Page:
U.S. Breastfeeding Rates By Duration, Race/Ethnicity Over Time

By Matt Stiles | | Topics: Demographics

Early this month, the Centers for Disease Control released a study analyzing breastfeeding in America, noting that the percentage of babies who were breastfed increased by four points from 2000 to 2008.

But the study showed that less than half of women were still breastfeeding after six months, the period recommended by American pediatricians. This is likely because doing so after returning to work is difficult (as my wife is experiencing now) for mothers.

Slate has more:

Breast-feeding increased across all racial groups as well, though black women still lag far behind Latinos and white women. Over 75 percent of both white and Latino infants who were born in 2008 were breast-fed, while the number of black infants breast-fed the same year was under 60 percent. Researchers checked back in with moms of 2008 babies at six and nine months, and at both points the percentage of black babies breast-feeding was much lower than the percentage of white and Latino babies.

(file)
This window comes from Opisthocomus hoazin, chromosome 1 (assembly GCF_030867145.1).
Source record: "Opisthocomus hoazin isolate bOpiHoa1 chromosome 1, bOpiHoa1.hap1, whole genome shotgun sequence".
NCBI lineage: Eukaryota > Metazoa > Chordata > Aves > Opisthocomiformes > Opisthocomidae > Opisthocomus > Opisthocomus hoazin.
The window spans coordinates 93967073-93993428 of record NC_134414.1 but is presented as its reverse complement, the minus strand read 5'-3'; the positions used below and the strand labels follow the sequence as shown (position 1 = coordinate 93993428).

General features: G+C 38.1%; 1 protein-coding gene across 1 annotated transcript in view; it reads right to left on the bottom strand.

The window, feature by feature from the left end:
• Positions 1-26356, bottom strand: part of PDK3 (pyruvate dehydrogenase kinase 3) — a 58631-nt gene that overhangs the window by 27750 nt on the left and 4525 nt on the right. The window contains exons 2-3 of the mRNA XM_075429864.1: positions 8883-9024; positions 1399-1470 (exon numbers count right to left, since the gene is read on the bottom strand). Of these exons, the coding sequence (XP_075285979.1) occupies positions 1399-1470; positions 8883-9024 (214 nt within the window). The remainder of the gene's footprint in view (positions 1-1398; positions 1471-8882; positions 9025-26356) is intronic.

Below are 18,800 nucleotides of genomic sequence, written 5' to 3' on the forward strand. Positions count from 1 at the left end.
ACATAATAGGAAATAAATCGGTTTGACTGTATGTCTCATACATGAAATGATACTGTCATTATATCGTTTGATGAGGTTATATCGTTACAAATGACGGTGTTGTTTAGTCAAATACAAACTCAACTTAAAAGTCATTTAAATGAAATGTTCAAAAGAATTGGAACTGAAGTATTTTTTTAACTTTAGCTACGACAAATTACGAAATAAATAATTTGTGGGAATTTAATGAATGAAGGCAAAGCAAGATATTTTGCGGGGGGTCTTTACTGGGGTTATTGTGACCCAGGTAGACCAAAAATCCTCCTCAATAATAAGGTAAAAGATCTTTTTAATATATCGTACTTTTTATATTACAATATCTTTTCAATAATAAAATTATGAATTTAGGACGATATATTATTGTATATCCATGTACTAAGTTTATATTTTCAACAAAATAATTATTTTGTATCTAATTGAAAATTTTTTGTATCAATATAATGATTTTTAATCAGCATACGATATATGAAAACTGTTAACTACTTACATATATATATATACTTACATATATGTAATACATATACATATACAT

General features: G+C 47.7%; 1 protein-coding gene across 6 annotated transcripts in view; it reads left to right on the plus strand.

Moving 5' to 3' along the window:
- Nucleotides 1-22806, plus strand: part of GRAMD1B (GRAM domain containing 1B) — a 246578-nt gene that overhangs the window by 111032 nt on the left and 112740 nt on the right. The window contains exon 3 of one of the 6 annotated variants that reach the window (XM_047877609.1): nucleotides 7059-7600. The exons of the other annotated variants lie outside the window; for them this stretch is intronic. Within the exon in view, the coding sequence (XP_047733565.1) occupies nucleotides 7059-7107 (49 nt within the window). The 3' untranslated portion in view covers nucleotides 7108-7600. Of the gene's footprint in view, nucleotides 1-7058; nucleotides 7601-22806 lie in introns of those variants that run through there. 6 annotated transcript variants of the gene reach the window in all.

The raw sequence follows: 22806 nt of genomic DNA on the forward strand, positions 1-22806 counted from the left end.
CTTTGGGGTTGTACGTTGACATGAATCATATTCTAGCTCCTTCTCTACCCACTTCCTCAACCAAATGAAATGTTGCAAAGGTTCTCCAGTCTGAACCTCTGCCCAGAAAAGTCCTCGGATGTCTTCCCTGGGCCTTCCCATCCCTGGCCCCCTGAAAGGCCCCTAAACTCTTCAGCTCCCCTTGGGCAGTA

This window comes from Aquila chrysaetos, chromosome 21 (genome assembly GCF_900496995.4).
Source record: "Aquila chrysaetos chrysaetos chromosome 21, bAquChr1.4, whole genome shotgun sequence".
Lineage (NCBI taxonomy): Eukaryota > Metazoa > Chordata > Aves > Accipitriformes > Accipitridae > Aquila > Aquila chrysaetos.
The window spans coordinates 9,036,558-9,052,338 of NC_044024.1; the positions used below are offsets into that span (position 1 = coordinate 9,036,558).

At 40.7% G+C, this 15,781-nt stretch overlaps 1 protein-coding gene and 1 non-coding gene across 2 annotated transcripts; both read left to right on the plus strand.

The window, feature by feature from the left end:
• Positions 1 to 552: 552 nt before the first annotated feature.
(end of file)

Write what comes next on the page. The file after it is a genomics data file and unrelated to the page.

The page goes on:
These simple slopegraphs attempt to show the trends using the CDC’s data:



One thought on “U.S. Breastfeeding Rates By Duration, Race/Ethnicity Over Time

  1. Is there specific data regarding other identity categories?

    For example, I am a tri-racial Latina.

    I also notice that Asians, Native Americans, are not included here.

    Is this because the resource from which this data is gleaned does not have this information?

    Curious to understand how demographers and scientists are accounting for more members of the population.

    Thank you.

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